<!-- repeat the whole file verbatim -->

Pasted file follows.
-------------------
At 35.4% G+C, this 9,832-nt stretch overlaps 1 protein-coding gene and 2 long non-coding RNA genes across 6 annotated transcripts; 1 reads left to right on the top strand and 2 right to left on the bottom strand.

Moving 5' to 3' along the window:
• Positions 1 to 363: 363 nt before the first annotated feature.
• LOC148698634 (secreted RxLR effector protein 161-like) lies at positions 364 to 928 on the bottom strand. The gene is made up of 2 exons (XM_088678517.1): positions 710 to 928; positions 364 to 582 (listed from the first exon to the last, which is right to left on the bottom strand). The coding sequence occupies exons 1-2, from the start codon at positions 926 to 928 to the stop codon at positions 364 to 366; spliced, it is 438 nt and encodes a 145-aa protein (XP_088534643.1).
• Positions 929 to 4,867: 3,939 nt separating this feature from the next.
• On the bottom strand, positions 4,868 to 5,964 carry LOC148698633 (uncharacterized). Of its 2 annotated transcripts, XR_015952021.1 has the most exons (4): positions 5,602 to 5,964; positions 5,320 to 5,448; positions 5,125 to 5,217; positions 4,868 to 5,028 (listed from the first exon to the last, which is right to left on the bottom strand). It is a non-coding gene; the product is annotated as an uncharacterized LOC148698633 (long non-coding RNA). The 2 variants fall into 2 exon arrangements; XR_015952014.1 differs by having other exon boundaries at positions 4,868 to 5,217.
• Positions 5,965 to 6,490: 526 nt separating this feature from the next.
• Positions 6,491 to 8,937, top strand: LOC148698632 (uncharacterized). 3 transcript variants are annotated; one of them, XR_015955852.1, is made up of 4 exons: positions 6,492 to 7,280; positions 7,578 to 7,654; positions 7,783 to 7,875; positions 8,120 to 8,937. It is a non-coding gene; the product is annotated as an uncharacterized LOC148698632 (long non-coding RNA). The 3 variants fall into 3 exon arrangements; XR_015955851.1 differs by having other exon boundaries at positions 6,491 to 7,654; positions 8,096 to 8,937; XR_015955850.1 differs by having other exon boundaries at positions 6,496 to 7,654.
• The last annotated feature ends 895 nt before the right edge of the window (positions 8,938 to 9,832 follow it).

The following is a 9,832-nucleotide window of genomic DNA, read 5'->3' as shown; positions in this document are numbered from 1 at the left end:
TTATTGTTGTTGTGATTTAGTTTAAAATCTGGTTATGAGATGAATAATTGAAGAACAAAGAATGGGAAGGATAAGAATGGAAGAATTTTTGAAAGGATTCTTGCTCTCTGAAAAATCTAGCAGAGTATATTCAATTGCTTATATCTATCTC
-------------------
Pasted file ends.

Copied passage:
At 35.4% G+C, this 9,832-nt stretch overlaps 1 protein-coding gene and 2 long non-coding RNA genes across 6 annotated transcripts; 1 reads left to right on the top strand and 2 right to left on the bottom strand.

Moving 5' to 3' along the window:
• Positions 1 to 363: 363 nt before the first annotated feature.
• LOC148698634 (secreted RxLR effector protein 161-like) lies at positions 364 to 928 on the bottom strand. The gene is made up of 2 exons (XM_088678517.1): positions 710 to 928; positions 364 to 582 (listed from the first exon to the last, which is right to left on the bottom strand). The coding sequence occupies exons 1-2, from the start codon at positions 926 to 928 to the stop codon at positions 364 to 366; spliced, it is 438 nt and encodes a 145-aa protein (XP_088534643.1).
• Positions 929 to 4,867: 3,939 nt separating this feature from the next.
• On the bottom strand, positions 4,868 to 5,964 carry LOC148698633 (uncharacterized). Of its 2 annotated transcripts, XR_015952021.1 has the most exons (4): positions 5,602 to 5,964; positions 5,320 to 5,448; positions 5,125 to 5,217; positions 4,868 to 5,028 (listed from the first exon to the last, which is right to left on the bottom strand). It is a non-coding gene; the product is annotated as an uncharacterized LOC148698633 (long non-coding RNA). The 2 variants fall into 2 exon arrangements; XR_015952014.1 differs by having other exon boundaries at positions 4,868 to 5,217.
• Positions 5,965 to 6,490: 526 nt separating this feature from the next.
• Positions 6,491 to 8,937, top strand: LOC148698632 (uncharacterized). 3 transcript variants are annotated; one of them, XR_015955852.1, is made up of 4 exons: positions 6,492 to 7,280; positions 7,578 to 7,654; positions 7,783 to 7,875; positions 8,120 to 8,937. It is a non-coding gene; the product is annotated as an uncharacterized LOC148698632 (long non-coding RNA). The 3 variants fall into 3 exon arrangements; XR_015955851.1 differs by having other exon boundaries at positions 6,491 to 7,654; positions 8,096 to 8,937; XR_015955850.1 differs by having other exon boundaries at positions 6,496 to 7,654.
• The last annotated feature ends 895 nt before the right edge of the window (positions 8,938 to 9,832 follow it).

The following is a 9,832-nucleotide window of genomic DNA, read 5'->3' as shown; positions in this document are numbered from 1 at the left end:
TTATTGTTGTTGTGATTTAGTTTAAAATCTGGTTATGAGATGAATAATTGAAGAACAAAGAATGGGAAGGATAAGAATGGAAGAATTTTTGAAAGGATTCTTGCTCTCTGAAAAATCTAGCAGAGTATATTCAATTGCTTATATCTATCTC